Super User is a question and answer site for computer enthusiasts and power users. It's 100% free, no registration required.

Sign up
Here's how it works:
  1. Anybody can ask a question
  2. Anybody can answer
  3. The best answers are voted up and rise to the top

I have a text file, whose content is like:

    font-size: 12px
    color: blue

    font-size: 14px


I want to append ; to the lines which contain :, so the content will be:

    font-size: 12px;
    color: blue;

    font-size: 14px;


What's the easiest way to do this in linux?

share|improve this question
up vote 3 down vote accepted

Use regular expression substitution. Many editors support regular expressions, including Vim.

Here's how to do it from the command line, using sed (Stream EDitor):

sed -i -e "s/.*:.*/&;/" INPUT_FILE.css

Some versions of sed don't support in-place editing (writing the output file to the input file):

sed -e "s/.*:.*/&;/" INPUT_FILE.css > OUTPUT_FILE.css


sed             invoke Stream EDitor commmand line tool
-i              edit in-place
-e              the next string will be the regular expression: s/.*:.*/&;/
INPUT_FILE.css  the name of your text file

The regular expression (RegEx) explained, in detail:

s   RegEx command indicates substitution
/   RegEx delimiter: separates command and match expression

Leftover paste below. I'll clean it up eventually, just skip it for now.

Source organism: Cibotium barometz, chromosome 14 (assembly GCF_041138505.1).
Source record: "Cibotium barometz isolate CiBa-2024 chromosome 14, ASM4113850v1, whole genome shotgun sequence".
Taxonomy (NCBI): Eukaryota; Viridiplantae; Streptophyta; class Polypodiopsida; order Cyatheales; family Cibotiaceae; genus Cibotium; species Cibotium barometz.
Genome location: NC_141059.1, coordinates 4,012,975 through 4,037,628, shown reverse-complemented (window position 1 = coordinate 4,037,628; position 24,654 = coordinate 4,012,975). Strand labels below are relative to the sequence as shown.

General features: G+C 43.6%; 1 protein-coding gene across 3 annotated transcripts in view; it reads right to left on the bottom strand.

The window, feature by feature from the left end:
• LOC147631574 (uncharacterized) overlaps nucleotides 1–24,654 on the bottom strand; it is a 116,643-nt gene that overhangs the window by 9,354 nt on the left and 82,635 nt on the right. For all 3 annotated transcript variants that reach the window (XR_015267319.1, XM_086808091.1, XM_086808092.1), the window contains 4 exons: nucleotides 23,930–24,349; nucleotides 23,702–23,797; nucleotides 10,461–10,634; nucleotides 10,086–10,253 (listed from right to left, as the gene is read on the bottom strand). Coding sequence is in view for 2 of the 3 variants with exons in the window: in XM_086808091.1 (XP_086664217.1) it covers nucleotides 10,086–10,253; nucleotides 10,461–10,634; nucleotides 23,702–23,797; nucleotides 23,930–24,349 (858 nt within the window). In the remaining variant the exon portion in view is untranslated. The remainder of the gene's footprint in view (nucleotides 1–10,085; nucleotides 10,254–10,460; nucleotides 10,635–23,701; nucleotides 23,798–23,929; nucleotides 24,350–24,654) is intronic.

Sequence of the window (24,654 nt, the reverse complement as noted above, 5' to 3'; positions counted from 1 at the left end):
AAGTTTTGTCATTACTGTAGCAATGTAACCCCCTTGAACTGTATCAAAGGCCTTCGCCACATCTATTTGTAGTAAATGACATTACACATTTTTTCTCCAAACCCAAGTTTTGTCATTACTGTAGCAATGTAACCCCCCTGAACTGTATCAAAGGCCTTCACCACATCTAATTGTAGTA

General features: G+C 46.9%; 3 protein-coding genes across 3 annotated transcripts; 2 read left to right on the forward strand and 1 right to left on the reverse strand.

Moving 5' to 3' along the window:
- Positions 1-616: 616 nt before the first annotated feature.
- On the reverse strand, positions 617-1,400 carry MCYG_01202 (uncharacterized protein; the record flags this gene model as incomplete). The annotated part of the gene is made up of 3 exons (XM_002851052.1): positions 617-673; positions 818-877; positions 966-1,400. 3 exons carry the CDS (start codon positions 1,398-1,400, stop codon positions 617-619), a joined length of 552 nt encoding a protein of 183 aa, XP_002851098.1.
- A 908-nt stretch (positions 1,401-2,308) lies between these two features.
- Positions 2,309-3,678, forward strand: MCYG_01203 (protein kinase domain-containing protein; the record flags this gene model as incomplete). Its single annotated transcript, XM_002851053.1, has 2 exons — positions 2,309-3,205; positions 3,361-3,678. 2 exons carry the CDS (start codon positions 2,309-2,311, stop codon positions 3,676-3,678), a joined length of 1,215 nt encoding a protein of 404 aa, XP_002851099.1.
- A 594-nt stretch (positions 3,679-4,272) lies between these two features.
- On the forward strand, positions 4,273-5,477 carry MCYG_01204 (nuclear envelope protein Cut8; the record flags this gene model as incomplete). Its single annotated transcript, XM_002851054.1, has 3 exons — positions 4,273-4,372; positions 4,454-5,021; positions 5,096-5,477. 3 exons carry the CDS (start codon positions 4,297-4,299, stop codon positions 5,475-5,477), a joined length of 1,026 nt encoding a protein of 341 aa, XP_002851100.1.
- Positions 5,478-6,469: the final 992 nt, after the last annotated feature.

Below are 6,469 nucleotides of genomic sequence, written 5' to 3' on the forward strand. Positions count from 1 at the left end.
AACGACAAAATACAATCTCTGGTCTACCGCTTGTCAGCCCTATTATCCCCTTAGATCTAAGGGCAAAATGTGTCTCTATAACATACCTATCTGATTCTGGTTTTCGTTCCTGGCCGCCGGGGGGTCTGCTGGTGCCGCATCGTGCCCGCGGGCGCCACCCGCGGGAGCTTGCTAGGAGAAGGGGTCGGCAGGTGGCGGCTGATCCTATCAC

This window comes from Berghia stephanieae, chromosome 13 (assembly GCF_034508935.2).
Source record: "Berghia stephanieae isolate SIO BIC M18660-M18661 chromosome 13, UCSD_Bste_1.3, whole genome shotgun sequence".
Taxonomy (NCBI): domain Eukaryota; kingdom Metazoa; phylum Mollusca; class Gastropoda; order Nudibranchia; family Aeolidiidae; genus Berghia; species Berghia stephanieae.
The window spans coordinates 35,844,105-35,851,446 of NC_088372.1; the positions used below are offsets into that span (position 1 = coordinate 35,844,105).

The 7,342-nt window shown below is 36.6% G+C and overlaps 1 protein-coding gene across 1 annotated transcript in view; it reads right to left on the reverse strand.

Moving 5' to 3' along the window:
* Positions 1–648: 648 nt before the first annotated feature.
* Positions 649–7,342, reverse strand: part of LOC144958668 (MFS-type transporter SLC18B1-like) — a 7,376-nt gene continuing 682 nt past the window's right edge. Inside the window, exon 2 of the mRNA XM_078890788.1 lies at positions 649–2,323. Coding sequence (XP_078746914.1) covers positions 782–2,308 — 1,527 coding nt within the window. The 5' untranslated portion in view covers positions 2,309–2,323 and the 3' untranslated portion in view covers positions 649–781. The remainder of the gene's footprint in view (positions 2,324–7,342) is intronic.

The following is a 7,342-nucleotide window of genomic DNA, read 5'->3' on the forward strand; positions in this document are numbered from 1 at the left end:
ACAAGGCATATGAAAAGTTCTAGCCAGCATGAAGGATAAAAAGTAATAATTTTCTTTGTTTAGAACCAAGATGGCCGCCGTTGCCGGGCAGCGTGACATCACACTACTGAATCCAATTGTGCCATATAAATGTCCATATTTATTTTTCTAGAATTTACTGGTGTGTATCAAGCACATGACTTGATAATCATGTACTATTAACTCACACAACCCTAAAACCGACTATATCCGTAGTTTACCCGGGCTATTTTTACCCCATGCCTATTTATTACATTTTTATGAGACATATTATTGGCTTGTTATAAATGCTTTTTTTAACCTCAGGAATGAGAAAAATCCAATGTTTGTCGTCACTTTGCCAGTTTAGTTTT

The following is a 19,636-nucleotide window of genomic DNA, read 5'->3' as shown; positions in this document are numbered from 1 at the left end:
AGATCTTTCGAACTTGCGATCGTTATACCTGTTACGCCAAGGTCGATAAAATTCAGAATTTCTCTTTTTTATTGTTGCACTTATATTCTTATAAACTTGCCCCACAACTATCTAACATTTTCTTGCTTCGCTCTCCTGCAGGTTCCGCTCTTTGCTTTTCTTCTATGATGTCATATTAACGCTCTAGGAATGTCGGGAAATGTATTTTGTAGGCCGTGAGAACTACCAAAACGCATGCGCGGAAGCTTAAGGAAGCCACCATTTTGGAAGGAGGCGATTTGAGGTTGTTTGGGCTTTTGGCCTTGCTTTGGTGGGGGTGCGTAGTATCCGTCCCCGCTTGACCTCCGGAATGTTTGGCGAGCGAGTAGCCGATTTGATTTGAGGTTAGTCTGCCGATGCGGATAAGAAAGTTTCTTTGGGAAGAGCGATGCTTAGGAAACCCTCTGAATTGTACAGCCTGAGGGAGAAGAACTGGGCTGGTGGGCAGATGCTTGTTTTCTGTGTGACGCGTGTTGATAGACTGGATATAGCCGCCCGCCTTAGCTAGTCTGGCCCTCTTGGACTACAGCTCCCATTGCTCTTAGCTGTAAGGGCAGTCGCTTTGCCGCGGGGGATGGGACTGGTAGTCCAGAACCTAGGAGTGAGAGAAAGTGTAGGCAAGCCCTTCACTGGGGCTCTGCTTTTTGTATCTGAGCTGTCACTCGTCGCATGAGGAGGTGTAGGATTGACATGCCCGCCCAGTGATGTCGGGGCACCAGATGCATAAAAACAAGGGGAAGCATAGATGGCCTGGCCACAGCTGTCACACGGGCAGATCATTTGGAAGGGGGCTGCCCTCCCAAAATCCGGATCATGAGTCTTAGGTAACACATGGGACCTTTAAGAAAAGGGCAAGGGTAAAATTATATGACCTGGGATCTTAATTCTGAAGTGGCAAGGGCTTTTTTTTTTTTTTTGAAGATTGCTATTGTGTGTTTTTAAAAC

.*  any string followed by...
:   a colon character followed by...
.*  any string
/   RegEx delimiter: separates match expression and replacement expression
&   RegEx back reference, entire string that was matched by match expression
;   the semicolon you wish to add
/   RegEx delimiter: ends replacement expression
share|improve this answer
This is useful for converting many files at one time – Freewind Jul 20 '11 at 5:03

In Vim, or any other editor with decent support for regular expressions

share|improve this answer

You can use Vim in Ex mode:

ex -sc 'g/:/s/$/;/' -cx file
  1. g global search

  2. s substitute

  3. $ end of line

  4. x save and close

share|improve this answer

Your Answer


By posting your answer, you agree to the privacy policy and terms of service.

Not the answer you're looking for? Browse other questions tagged or ask your own question.